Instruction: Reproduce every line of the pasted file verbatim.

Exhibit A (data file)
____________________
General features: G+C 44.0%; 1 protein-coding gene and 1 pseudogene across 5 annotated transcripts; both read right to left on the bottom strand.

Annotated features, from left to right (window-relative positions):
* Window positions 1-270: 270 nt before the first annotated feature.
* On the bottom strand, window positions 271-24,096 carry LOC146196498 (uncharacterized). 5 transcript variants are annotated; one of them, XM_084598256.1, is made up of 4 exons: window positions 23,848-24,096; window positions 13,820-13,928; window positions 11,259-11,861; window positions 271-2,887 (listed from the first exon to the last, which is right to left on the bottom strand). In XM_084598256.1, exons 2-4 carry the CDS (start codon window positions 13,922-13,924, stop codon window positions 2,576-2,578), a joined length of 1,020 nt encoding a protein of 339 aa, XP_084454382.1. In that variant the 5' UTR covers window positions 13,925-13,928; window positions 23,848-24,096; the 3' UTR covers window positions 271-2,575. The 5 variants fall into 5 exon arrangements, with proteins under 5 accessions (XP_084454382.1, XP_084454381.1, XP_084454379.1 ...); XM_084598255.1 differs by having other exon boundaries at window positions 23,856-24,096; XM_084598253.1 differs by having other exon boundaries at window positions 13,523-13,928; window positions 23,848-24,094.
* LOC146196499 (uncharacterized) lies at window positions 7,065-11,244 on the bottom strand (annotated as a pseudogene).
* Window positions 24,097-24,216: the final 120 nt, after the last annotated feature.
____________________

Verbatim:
General features: G+C 44.0%; 1 protein-coding gene and 1 pseudogene across 5 annotated transcripts; both read right to left on the bottom strand.

Annotated features, from left to right (window-relative positions):
* Window positions 1-270: 270 nt before the first annotated feature.
* On the bottom strand, window positions 271-24,096 carry LOC146196498 (uncharacterized). 5 transcript variants are annotated; one of them, XM_084598256.1, is made up of 4 exons: window positions 23,848-24,096; window positions 13,820-13,928; window positions 11,259-11,861; window positions 271-2,887 (listed from the first exon to the last, which is right to left on the bottom strand). In XM_084598256.1, exons 2-4 carry the CDS (start codon window positions 13,922-13,924, stop codon window positions 2,576-2,578), a joined length of 1,020 nt encoding a protein of 339 aa, XP_084454382.1. In that variant the 5' UTR covers window positions 13,925-13,928; window positions 23,848-24,096; the 3' UTR covers window positions 271-2,575. The 5 variants fall into 5 exon arrangements, with proteins under 5 accessions (XP_084454382.1, XP_084454381.1, XP_084454379.1 ...); XM_084598255.1 differs by having other exon boundaries at window positions 23,856-24,096; XM_084598253.1 differs by having other exon boundaries at window positions 13,523-13,928; window positions 23,848-24,094.
* LOC146196499 (uncharacterized) lies at window positions 7,065-11,244 on the bottom strand (annotated as a pseudogene).
* Window positions 24,097-24,216: the final 120 nt, after the last annotated feature.